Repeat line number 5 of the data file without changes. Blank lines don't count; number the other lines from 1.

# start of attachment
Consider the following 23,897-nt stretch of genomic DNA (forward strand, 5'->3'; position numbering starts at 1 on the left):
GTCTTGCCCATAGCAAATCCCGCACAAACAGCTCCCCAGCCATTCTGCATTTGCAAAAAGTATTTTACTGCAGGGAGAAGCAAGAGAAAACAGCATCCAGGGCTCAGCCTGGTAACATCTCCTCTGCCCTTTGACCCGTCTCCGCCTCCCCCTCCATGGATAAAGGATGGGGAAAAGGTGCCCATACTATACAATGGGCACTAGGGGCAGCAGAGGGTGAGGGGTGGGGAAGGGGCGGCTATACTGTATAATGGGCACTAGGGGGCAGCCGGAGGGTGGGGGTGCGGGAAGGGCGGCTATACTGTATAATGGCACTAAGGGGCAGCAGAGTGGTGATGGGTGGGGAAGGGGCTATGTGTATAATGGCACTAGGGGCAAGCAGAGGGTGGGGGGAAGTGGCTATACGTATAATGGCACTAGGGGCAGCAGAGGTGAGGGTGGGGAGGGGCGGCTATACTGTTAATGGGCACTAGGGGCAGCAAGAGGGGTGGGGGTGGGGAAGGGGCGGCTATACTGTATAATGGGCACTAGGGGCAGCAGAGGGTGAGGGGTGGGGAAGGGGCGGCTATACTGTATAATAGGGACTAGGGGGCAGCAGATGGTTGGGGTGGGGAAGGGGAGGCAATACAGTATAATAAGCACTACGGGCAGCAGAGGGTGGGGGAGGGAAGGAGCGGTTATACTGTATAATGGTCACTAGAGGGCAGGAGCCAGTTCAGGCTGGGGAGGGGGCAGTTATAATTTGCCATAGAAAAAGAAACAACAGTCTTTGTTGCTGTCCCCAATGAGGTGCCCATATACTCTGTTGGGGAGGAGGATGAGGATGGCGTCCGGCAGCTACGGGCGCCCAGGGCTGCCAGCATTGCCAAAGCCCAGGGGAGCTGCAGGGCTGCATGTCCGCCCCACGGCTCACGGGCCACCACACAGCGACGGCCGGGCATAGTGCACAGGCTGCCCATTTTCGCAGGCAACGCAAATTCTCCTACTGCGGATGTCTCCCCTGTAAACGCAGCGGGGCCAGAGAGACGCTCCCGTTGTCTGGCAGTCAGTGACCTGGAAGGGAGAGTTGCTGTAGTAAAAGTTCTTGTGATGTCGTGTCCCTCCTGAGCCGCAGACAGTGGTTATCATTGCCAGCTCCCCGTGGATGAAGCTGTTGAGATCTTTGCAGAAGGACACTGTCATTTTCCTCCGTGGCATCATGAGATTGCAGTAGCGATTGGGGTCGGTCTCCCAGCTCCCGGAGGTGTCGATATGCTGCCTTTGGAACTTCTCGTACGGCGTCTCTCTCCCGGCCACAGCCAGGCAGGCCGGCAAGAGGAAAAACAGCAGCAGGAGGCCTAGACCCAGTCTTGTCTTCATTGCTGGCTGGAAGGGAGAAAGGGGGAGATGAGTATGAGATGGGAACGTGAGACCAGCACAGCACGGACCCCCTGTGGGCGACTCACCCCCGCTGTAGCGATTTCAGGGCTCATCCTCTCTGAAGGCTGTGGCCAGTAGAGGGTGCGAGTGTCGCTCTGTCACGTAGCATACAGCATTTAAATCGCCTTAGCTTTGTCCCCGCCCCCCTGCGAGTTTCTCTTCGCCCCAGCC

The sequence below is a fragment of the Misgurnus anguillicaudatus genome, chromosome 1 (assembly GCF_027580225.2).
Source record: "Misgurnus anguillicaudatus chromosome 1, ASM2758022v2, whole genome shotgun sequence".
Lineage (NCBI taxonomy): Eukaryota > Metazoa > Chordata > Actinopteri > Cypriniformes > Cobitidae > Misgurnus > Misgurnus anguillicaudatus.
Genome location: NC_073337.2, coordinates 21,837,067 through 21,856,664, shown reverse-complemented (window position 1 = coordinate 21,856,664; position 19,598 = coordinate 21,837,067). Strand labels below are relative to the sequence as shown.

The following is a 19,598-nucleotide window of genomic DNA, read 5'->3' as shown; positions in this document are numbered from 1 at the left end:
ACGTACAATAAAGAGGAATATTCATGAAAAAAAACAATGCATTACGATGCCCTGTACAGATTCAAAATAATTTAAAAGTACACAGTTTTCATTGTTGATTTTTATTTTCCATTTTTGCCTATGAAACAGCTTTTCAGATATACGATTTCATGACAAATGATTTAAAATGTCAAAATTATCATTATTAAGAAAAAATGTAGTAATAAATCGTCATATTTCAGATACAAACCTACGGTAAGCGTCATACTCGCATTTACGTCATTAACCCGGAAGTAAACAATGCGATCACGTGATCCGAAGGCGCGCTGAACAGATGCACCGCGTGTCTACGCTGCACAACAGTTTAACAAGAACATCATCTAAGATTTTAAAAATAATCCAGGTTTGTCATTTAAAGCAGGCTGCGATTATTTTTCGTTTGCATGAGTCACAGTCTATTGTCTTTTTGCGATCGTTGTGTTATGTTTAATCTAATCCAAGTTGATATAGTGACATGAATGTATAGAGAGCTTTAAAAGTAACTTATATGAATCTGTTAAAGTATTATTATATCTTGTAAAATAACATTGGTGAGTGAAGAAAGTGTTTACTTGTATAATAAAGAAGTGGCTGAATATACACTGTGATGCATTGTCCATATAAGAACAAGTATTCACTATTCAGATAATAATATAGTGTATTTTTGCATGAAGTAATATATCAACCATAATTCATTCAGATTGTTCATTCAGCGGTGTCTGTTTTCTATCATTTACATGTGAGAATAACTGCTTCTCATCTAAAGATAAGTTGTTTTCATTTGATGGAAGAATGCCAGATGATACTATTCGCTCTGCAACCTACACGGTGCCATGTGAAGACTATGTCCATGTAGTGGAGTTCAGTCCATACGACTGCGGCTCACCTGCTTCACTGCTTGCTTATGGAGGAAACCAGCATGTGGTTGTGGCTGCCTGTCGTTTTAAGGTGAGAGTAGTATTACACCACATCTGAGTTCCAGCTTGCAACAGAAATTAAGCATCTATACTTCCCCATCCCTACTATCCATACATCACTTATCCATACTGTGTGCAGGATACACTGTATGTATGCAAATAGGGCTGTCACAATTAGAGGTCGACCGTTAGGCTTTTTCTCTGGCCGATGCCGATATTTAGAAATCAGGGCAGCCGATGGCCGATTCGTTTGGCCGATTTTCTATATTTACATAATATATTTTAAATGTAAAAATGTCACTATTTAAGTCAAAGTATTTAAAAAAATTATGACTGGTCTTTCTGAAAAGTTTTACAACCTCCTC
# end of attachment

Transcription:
Lineage (NCBI taxonomy): Eukaryota > Metazoa > Chordata > Actinopteri > Cypriniformes > Cobitidae > Misgurnus > Misgurnus anguillicaudatus.